Any walk through the garden is sure to include the sight and sound of bumblebees making their rounds as they busily buzz from flower to flower, pollinating as they go. The bumblebee above (Bombus sp.) is visiting a bloom of a false indigo hybrid, Baptisia ‘Decadence Dutch Chocolate’.
Recently, I noticed a bumblebee settled on a hosta leaf, apparently munching on a rose chafer (Macrodactylus subspinosus). Hmmm. Something wrong there. Not a flower in sight! What gives?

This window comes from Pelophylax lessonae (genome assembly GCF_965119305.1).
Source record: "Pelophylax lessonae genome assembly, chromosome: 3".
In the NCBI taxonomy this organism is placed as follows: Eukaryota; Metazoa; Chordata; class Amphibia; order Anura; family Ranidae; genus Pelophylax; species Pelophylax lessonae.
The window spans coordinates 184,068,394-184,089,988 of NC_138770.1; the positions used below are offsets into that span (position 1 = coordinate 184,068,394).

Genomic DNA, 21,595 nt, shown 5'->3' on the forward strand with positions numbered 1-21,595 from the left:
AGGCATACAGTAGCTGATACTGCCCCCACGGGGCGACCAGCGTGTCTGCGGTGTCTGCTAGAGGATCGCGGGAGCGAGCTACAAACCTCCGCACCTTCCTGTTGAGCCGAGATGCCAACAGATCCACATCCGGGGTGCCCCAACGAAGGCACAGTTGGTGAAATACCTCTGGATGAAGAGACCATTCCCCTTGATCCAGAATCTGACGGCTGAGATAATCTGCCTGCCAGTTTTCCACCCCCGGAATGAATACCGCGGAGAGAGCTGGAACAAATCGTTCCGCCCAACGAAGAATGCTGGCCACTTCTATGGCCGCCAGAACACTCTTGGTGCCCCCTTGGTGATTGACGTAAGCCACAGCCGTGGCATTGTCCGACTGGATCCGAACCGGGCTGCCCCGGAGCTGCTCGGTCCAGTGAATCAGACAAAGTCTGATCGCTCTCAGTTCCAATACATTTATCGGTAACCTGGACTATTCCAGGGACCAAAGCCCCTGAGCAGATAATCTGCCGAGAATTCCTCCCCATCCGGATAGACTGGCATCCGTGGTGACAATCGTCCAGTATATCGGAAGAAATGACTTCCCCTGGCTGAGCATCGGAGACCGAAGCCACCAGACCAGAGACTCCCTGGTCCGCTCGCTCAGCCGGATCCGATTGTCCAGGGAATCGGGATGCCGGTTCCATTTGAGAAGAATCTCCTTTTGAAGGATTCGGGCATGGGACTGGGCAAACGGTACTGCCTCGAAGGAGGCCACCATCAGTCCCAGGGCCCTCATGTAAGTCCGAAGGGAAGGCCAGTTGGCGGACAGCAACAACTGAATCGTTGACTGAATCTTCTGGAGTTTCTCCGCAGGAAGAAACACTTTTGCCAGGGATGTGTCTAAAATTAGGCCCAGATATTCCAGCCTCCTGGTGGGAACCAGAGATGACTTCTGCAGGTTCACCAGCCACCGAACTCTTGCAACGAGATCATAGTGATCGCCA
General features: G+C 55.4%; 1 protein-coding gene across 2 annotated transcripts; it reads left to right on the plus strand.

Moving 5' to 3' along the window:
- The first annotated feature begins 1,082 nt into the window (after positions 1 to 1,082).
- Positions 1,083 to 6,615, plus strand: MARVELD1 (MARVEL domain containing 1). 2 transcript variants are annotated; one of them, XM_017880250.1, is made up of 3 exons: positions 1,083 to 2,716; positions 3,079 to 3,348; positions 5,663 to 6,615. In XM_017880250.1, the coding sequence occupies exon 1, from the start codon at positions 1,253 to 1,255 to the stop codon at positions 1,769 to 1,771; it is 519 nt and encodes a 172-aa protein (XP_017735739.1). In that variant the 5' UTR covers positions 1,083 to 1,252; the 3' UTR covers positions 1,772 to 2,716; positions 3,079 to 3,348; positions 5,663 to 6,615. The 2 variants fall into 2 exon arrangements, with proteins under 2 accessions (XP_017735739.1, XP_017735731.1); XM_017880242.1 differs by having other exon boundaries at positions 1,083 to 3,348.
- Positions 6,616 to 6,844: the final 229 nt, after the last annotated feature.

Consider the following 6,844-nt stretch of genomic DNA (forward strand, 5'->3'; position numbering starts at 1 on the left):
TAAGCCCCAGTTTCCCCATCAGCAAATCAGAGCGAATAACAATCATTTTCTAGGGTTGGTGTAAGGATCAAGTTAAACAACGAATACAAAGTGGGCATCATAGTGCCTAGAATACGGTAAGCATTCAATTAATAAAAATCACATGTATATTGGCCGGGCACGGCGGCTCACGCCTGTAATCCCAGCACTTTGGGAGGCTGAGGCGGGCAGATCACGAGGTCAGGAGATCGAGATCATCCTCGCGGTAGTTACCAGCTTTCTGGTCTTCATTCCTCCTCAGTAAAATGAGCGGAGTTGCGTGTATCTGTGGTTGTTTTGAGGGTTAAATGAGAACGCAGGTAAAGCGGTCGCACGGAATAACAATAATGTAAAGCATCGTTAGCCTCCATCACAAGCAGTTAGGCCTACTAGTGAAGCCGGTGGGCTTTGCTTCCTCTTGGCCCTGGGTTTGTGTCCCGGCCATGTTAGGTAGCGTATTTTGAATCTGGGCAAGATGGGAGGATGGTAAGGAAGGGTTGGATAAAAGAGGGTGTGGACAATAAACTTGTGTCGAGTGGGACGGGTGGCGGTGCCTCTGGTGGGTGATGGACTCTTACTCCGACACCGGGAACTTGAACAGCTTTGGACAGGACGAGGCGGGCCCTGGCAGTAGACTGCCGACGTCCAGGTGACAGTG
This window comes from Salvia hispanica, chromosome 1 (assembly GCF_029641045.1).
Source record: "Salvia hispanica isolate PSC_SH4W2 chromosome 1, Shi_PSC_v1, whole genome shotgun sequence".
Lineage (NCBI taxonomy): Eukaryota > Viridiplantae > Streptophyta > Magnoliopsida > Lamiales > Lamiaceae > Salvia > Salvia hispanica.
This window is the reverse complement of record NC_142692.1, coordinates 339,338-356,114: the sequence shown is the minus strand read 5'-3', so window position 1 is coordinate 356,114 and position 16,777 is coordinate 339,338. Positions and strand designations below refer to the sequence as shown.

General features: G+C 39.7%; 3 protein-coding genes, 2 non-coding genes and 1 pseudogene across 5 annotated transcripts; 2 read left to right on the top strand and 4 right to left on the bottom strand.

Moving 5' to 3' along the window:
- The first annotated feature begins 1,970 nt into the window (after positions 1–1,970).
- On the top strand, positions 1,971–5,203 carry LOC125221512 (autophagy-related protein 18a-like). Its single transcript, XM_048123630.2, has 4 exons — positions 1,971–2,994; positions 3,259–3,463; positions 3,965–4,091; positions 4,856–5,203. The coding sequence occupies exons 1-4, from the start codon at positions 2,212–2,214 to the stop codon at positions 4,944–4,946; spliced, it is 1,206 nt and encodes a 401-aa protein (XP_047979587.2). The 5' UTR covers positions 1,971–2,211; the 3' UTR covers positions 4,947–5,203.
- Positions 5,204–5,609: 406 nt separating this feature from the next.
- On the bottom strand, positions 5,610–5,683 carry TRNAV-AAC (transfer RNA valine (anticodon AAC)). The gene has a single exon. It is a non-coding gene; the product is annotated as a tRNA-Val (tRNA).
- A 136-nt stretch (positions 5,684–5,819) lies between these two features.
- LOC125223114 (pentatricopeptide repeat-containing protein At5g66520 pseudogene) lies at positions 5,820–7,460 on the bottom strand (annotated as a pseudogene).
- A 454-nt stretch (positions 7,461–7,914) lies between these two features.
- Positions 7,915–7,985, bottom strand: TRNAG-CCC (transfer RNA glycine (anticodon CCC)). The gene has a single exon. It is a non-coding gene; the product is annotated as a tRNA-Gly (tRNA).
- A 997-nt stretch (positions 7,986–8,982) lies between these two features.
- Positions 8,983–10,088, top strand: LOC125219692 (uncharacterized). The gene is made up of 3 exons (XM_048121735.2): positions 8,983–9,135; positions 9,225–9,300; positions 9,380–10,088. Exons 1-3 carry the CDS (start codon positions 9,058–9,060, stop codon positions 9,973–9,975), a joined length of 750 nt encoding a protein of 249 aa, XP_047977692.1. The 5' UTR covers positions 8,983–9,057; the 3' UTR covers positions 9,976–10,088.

This bumblebee isn’t a bumblebee at all. It’s a robber fly, a swift predator and member of the genus Laphria, which includes amazing bumblebee mimics. There are at least 63 Laphria species in North America. The bee disguise at once protects them from predators while aiding in their own predatory tactics by disguising them as flower visitors. Laphria prey on other flying insects, often ones as big or bigger than themselves. Victims are injected with a paralyzing neurotoxin and digestive enzymes that allow the robber fly to suck out the prey’s liquified insides. Ooooooo. Here’s my not-a-bumblebee robber fly, below.